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Diego Luna at the Sundance 2016 premiere of MR. PIG. Photo by Remezcla.
FILM ARTICLE

Diego Luna Takes Viewers Through the Emotional Journey of His New Directorial Effort, MR. PIG

The Tribeca alum unpacks the bittersweet "daddy issues" that inspired his latest dramedy.

Since breaking out in Alfonso Cuarón's bawdy, brilliant, and immaculate 2001 film Y tu mamá también, Mexican acting staple Diego Luna has since expanded his compulsively watchable cinematic profile across multiple countries and continents. In recent years, Luna has also dabbled in directing, from his 2010 childhood portrait Abel to the boxing documentary J.C. Chávez, which screened at Tribeca in 2007.

This year, Luna co-wrote and directed his third narrative feature, Mr. Pig, a father-daughter road trip dramedy about an aging pig farmer (Danny Glover) who travels to Mexico with his alienated adult daughter (Maya Rudolph) to sell his last prize hog. It's an appealingly curious premise that also provides the opportunity to see Glover and, especially, the unjustly underused Rudolph playing lead characters worthy of both their time and talents in the rare project that truly gets to the heart of fractured family relationships.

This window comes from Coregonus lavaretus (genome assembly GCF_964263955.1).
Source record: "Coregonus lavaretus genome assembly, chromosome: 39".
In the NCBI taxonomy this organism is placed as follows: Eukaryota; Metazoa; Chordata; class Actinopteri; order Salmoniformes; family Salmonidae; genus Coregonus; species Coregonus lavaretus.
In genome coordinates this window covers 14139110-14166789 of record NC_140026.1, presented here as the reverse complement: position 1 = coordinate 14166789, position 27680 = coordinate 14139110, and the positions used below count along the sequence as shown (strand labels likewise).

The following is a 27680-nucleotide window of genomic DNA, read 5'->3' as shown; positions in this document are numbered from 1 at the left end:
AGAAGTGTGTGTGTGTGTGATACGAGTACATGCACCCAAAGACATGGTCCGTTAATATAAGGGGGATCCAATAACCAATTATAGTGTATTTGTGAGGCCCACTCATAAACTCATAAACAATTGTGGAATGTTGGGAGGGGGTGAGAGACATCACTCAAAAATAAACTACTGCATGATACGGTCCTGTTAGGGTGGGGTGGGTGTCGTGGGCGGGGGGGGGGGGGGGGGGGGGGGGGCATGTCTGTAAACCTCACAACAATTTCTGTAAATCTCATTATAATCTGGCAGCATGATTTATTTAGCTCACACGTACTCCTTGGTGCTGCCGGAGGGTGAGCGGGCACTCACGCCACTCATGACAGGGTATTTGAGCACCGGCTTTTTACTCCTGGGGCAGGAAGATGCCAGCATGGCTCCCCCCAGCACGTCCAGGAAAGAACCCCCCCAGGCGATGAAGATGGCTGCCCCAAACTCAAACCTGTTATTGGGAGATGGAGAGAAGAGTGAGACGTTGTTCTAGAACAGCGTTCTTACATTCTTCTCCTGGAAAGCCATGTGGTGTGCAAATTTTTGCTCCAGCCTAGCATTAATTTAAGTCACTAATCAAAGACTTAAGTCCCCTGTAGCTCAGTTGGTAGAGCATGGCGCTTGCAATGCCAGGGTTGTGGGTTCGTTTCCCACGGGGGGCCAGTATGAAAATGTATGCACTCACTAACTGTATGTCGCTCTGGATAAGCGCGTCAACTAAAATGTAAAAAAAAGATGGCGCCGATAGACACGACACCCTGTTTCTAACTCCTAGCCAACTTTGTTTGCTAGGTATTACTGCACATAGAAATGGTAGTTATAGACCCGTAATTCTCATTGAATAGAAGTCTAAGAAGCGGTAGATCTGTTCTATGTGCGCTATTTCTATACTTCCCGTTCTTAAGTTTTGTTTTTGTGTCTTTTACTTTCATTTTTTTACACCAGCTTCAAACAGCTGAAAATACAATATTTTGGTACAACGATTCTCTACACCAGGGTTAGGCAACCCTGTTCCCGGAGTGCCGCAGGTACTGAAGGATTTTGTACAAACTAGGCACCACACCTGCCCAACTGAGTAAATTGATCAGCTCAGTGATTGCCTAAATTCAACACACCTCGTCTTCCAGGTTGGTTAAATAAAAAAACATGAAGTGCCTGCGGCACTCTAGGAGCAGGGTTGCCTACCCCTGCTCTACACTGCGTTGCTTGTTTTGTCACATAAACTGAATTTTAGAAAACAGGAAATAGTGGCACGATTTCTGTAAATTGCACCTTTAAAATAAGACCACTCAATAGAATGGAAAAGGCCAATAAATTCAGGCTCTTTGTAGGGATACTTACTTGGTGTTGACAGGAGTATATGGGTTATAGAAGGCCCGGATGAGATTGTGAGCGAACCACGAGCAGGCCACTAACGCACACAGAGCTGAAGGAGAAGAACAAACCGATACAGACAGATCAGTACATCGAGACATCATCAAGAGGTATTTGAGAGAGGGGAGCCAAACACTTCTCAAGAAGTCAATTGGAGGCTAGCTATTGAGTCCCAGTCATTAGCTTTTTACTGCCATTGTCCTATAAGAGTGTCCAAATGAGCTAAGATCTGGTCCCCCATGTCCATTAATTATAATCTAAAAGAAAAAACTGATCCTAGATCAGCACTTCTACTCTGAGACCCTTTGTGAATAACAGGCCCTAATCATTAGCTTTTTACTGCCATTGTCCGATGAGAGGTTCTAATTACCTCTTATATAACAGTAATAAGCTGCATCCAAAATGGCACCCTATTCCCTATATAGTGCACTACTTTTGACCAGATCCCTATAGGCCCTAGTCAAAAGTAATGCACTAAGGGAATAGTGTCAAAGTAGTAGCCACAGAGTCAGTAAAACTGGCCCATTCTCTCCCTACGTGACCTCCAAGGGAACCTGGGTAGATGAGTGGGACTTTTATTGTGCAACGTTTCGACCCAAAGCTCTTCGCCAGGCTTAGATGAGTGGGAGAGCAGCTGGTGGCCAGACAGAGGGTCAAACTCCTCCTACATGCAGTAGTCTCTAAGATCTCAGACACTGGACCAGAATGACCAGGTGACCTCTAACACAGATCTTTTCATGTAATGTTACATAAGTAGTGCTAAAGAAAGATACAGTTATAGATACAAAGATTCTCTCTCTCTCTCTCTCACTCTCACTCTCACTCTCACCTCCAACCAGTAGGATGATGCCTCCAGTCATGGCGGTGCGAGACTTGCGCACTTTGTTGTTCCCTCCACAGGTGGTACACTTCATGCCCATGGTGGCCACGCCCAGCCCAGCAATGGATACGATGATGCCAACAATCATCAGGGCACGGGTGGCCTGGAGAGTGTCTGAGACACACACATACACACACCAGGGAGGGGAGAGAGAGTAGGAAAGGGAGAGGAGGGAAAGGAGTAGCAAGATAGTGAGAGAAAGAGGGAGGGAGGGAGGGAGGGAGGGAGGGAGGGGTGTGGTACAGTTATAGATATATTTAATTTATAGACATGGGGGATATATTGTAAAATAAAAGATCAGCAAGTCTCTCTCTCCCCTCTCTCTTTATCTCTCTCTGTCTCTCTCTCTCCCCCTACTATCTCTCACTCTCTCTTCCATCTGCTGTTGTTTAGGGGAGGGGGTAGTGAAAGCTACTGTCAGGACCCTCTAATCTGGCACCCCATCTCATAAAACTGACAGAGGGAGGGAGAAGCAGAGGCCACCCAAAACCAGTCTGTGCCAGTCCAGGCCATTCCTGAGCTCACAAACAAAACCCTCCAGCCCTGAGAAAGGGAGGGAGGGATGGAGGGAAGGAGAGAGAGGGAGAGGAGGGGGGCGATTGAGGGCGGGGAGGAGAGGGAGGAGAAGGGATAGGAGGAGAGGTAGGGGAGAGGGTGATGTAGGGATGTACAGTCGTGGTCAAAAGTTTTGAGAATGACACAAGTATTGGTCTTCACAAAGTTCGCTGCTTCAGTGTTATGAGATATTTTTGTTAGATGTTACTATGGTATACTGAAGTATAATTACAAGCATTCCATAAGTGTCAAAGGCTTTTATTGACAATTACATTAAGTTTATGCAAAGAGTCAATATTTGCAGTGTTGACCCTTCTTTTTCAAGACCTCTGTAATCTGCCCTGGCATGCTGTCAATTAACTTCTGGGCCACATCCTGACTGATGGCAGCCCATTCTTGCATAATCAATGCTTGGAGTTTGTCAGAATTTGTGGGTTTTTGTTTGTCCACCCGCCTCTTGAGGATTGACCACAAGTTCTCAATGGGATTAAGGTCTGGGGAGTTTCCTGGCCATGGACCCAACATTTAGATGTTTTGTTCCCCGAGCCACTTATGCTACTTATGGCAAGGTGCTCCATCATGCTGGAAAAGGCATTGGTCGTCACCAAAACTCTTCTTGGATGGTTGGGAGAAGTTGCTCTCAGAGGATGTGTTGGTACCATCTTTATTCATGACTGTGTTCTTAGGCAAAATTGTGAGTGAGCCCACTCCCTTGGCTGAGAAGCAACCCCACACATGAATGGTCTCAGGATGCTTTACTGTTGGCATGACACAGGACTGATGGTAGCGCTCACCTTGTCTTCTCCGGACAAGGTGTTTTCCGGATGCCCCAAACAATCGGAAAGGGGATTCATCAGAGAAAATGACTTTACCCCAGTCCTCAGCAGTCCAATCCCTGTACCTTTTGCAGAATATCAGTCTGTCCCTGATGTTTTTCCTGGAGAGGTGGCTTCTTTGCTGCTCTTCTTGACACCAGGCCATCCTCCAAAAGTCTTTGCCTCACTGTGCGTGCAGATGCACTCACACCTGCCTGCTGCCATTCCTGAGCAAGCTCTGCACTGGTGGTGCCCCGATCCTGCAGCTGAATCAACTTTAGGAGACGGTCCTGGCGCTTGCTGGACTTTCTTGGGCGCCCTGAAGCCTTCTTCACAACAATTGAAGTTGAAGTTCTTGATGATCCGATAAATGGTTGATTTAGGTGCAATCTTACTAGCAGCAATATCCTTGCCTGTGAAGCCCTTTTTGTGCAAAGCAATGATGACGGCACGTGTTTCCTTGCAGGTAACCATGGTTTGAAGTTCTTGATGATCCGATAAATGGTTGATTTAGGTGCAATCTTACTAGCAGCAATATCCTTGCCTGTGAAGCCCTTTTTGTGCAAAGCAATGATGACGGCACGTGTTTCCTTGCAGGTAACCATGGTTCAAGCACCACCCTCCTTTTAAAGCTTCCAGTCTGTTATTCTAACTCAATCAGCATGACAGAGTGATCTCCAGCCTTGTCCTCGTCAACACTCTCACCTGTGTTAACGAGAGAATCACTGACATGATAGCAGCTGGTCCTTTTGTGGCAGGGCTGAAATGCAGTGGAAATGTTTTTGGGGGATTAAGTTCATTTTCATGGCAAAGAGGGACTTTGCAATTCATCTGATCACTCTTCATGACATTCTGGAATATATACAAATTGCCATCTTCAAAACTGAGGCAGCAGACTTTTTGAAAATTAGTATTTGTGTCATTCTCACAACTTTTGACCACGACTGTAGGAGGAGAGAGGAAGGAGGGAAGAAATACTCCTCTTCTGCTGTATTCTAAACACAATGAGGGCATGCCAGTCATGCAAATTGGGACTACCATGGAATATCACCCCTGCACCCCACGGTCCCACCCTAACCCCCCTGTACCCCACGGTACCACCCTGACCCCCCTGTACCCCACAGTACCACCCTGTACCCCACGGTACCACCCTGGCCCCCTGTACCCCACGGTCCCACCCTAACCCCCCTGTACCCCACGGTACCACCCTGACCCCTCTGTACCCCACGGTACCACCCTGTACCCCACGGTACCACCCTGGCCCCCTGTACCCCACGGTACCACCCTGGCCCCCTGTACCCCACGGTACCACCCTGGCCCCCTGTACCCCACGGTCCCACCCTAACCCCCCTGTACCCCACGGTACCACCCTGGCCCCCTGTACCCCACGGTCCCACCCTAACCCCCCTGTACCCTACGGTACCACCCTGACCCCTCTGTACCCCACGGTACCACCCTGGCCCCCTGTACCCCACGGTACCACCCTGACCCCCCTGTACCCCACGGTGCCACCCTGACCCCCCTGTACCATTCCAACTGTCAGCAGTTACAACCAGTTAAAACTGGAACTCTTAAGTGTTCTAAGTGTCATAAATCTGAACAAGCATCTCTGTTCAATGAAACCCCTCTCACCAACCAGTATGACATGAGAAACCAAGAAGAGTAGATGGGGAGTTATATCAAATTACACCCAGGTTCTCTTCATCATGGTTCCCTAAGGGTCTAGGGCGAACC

Mr. Pig made its world premiere at this past January's Sundance Film Festival, where Remezcla caught up with Luna to discuss the film's professional and personal import. Check out Luna's journey across the Park City scene, which includes a requisite ski-lift ride and some heartwarming interactions between Glover and Rudolph, and, most movingly, Luna and his father.

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